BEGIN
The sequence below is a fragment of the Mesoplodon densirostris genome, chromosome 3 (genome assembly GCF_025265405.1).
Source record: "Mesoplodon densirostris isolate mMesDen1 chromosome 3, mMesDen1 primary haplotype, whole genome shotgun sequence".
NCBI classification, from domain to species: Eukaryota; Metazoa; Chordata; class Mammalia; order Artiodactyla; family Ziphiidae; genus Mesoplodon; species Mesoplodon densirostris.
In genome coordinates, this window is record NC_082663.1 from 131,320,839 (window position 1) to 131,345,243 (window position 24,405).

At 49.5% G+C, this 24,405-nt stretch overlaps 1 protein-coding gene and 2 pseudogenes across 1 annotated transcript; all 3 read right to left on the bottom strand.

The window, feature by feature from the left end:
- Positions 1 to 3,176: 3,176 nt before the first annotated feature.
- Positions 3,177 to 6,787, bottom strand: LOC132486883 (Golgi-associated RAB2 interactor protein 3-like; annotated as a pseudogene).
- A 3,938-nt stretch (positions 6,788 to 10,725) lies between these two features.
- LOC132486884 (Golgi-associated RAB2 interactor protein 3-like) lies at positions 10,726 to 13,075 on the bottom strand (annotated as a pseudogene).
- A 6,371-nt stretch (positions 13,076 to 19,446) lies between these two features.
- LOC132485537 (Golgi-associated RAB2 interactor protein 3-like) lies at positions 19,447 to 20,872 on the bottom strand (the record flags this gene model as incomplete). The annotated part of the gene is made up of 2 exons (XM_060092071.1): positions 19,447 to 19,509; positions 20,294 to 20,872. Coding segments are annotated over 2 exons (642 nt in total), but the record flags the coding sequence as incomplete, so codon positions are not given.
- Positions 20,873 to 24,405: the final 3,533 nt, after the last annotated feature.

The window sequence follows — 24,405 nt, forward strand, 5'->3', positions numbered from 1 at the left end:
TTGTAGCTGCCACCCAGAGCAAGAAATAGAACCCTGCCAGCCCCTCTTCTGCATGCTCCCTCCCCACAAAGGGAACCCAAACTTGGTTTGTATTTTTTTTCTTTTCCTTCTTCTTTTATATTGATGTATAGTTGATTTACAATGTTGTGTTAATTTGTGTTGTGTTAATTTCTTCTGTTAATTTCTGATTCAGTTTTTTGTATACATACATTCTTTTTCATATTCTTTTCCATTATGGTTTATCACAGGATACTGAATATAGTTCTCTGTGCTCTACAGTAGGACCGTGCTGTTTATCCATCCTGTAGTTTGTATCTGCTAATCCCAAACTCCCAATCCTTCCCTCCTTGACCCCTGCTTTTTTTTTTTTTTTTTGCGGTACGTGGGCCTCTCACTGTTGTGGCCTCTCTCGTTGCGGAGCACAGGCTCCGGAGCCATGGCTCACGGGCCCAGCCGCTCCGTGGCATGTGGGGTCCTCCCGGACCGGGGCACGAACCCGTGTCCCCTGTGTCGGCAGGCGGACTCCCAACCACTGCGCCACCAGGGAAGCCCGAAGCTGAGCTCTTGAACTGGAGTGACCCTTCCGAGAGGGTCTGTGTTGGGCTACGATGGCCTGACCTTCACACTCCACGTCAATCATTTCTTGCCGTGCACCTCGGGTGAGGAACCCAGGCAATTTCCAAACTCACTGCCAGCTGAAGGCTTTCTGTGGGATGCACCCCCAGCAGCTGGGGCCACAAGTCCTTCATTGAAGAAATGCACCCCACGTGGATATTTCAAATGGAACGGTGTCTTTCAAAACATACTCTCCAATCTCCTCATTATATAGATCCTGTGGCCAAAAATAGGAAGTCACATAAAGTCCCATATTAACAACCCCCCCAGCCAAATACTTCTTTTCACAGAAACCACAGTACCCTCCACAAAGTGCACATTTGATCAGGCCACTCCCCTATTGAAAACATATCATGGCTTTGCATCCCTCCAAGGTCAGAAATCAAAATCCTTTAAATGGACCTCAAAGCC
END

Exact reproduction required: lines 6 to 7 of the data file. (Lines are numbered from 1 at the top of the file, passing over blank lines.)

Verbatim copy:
The window, feature by feature from the left end:
- Positions 1 to 3,176: 3,176 nt before the first annotated feature.